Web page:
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|Service Description||UGA Fee||Non-UGA Fee||Commercial Fee|
|Half plate (1-48 samples)||$15.00||$17.70||$22.50|
|Full plate (49-96 samples)||$30.00||$35.40||$45.00|
[htsP type=”Read More…”] Fluorescence spectroscopy (also known as fluorometry or spectrofluorometry) is a type of electromagnetic spectroscopy that analyzes fluorescence from a sample. It involves using a beam of light, usually ultraviolet light, that excites the electrons in molecules of certain compounds and causes them to emit light; typically, but not necessarily, visible light. A complementary technique is absorption spectroscopy. In the special case of single molecule fluorescence spectroscopy, intensity fluctuations from the emitted light are measured from either single fluorophores, or pairs of fluorophores.
Molecules have various states referred to as energy levels. Fluorescence spectroscopy is primarily concerned with electronic and vibrational states. Generally, the species being examined has a ground electronic state (a low energy state) of interest, and an excited electronic state of higher energy. Within each of these electronic states there are various vibrational states.
In fluorescence, the species is first excited, by absorbing a photon, from its ground electronic state to one of the various vibrational states in the excited electronic state. Collisions with other molecules cause the excited molecule to lose vibrational energy until it reaches the lowest vibrational state of the excited electronic state. This process is often visualized with a Jablonski diagram.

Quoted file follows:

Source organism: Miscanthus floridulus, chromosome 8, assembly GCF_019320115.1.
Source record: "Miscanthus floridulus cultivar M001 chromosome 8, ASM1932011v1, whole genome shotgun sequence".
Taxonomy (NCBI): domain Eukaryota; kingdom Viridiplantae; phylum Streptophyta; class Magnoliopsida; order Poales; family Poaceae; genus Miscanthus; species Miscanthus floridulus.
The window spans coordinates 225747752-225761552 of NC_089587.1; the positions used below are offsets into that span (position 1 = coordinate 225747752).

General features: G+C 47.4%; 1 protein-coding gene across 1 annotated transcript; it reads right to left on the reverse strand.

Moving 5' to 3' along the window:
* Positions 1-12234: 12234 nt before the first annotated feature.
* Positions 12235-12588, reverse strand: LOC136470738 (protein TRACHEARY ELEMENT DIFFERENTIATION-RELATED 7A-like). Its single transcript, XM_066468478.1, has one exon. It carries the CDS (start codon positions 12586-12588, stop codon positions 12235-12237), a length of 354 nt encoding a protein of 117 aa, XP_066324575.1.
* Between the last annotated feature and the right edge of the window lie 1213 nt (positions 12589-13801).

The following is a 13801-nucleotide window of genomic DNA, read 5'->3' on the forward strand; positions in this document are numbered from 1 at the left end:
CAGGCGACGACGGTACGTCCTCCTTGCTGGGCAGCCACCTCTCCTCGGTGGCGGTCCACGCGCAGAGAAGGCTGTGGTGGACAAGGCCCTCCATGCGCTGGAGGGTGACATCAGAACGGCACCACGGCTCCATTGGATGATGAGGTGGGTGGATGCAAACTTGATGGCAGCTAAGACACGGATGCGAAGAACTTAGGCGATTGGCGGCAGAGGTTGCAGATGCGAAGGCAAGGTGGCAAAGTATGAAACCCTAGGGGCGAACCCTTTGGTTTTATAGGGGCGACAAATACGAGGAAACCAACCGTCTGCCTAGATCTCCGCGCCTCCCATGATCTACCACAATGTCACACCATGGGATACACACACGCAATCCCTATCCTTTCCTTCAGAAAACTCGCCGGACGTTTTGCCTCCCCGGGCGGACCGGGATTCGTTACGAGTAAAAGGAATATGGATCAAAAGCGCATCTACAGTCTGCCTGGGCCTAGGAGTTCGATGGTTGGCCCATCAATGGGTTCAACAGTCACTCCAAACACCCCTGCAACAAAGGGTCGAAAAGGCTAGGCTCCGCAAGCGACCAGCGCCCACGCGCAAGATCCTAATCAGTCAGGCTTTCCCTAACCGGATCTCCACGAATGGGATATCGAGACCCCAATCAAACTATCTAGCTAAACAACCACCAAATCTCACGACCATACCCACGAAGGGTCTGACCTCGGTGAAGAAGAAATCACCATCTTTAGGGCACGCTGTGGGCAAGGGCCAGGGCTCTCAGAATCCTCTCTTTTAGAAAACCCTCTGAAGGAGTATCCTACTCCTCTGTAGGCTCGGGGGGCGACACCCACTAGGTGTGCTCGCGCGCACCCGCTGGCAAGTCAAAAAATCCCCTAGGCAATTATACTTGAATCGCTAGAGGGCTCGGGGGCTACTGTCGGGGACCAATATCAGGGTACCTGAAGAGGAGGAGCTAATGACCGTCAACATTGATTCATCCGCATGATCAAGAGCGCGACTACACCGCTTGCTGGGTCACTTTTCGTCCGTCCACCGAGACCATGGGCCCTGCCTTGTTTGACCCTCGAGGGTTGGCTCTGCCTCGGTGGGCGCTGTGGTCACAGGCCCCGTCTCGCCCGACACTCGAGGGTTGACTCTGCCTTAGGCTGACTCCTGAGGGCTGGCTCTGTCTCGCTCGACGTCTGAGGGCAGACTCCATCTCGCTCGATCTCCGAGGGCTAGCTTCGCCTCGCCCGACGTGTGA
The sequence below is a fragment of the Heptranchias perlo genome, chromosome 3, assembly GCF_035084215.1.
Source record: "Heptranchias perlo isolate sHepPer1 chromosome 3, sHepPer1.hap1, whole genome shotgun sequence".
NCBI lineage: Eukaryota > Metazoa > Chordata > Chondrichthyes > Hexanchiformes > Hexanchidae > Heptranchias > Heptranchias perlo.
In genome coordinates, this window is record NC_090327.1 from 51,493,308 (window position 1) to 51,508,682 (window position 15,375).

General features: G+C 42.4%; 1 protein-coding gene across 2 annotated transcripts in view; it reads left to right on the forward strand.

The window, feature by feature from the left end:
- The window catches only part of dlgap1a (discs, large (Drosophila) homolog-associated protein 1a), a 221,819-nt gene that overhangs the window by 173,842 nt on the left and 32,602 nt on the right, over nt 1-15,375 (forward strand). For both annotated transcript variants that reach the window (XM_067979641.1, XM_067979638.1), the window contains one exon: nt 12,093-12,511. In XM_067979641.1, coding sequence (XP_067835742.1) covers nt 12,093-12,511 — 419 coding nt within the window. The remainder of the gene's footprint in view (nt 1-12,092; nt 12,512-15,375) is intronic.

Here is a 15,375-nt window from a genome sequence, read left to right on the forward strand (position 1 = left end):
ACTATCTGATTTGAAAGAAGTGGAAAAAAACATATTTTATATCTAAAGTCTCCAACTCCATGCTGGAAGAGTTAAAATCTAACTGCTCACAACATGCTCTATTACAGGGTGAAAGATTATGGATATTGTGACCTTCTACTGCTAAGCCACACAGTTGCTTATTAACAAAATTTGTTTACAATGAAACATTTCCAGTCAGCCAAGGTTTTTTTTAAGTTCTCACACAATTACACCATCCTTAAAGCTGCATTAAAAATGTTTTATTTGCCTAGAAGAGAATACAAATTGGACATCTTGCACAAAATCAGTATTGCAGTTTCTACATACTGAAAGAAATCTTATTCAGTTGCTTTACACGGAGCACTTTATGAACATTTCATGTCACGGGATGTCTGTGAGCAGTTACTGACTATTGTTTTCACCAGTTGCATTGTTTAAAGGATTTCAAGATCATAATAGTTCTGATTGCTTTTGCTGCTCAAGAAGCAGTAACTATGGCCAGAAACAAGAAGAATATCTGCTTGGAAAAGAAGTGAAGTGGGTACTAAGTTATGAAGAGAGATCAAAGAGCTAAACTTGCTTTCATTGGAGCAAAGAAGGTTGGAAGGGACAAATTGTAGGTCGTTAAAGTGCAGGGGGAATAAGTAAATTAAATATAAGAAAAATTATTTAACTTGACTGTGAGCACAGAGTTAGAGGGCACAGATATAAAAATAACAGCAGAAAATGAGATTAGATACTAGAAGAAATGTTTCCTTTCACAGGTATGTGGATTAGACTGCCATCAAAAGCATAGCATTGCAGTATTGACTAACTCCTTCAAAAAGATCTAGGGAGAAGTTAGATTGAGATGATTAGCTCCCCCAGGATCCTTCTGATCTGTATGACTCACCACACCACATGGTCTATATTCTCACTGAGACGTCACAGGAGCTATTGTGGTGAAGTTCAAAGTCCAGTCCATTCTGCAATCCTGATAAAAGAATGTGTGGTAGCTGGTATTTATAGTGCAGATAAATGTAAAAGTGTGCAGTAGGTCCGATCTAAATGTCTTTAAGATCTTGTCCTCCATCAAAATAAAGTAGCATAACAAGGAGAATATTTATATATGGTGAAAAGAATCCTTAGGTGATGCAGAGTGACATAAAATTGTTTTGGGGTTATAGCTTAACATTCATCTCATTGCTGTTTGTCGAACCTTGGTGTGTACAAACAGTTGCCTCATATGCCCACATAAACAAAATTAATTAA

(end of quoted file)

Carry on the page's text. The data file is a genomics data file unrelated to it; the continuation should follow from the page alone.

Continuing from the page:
The molecule then drops down to one of the various vibrational levels of the ground electronic state again, emitting a photon in the process. As molecules may drop down into any of several vibrational levels in the ground state, the emitted photons will have different energies, and thus frequencies. Therefore, by analysing the different frequencies of light emitted in fluorescent spectroscopy, along with their relative intensities, the structure of the different vibrational levels can be determined.
For atomic species, the process is similar; however, since atomic species do not have vibrational energy levels, the emitted photons are often at the same wavelength as the incident radiation. This process of re-emitting the absorbed photon is “resonance fluorescence” and while it is characteristic of atomic fluorescence, is seen in molecular fluorescence as well.
In a typical fluorescence (emission) measurement, the excitation wavelength is fixed and the detection wavelength varies, while in a fluorescence excitation measurement the detection wavelength is fixed and the excitation wavelength is varied across a region of interest. An emission map is measured by recording the emission spectra resulting from a range of excitation wavelengths and combining them all together. This is a three dimensional surface data set: emission intensity as a function of excitation and emission wavelengths, and is typically depicted as a contour map.